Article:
330ml Tango Orange_EPSIn the past week I’ve spoken to a number of companies who have all announced they are spending staggering amounts of money on advertising campaigns during Christmas and beyond.

Nescafé, for example, will be spending £30m next year as part of a £43m total campaign also covering the second half of 2009 – a sum that makes you wonder what on earth that could possibly entail. £30m is undoubtedly a huge amount of money, but what will it involve, and what will it actually mean for retailers?

It doesn’t stop there. Philadelphia has been backed with a £7.5m investment in 2009; Terry’s Chocolate Orange will be supported by a £2.7m marketing investment around Christmas; Heinz is launching its biggest marketing campaign in five years into 2010, worth £5m – and that’s just the announcements from this week.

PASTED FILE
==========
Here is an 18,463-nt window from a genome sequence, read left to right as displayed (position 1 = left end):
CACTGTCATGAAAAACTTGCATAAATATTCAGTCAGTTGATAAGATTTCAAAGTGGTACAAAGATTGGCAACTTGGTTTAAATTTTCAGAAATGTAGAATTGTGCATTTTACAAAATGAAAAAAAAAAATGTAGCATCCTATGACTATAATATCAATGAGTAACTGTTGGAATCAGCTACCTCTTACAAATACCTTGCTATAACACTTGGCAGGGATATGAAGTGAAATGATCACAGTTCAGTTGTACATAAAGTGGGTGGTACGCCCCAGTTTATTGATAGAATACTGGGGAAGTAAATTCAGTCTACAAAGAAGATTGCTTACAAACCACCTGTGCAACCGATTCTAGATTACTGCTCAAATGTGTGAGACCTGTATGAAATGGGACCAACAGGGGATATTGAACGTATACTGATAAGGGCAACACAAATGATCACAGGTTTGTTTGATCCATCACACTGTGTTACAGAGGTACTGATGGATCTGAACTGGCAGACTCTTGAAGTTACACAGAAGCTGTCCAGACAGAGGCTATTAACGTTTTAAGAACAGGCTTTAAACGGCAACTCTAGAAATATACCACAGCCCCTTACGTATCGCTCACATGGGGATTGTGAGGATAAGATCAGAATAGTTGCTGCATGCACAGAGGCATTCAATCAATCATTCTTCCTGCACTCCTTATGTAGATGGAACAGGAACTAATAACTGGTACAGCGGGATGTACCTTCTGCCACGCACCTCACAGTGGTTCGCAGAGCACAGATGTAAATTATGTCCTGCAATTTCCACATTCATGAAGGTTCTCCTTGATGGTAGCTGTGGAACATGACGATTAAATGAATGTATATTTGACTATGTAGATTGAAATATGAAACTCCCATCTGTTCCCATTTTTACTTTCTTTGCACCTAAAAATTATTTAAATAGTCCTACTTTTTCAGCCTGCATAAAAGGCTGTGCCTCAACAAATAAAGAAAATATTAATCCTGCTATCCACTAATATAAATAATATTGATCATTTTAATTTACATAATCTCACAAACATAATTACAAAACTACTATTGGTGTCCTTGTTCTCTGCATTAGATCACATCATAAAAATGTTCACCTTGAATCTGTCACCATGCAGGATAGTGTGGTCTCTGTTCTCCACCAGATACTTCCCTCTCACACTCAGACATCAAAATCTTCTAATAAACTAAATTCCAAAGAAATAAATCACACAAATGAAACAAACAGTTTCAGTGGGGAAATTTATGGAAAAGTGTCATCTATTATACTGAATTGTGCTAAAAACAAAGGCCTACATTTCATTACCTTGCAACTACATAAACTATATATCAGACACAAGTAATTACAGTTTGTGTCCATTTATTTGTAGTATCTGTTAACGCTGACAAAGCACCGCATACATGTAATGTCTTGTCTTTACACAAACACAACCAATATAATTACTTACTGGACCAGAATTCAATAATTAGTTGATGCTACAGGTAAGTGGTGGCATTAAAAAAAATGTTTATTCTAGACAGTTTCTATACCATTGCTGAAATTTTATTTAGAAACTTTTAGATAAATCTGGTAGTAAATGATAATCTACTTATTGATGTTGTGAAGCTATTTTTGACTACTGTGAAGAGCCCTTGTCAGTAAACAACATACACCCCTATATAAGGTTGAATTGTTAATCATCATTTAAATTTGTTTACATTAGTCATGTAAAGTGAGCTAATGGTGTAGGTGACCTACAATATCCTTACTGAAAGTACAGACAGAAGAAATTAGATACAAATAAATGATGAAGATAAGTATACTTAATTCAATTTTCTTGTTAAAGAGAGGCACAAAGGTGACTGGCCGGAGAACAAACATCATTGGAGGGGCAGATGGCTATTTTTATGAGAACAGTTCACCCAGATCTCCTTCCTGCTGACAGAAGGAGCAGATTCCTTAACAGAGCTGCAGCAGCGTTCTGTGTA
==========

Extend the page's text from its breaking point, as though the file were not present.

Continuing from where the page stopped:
These campaigns seem to work. For instance, Tango announced this week that its recent series of successful advertising campaigns have drawn more than 600,000 new households towards the brand, adding more than one million litres to the overall soft drinks category.

But one can be very easily bogged down in figures and lose sight of what they are worth to you, personally. Do retailers pay heed to these huge numbers? Do they even mean anything to those behind the counter? Do retailers look at what is being advertised on the television, roadside posters or in the newspapers and magazines?

Tango’s final figures show that large advertising campaigns work: it’s up to retailers to realise that although the figures at first may seem staggering and hard to grasp, it all boils down to one simple thing: campaigns mean more consumers, and more people will be buying the brands.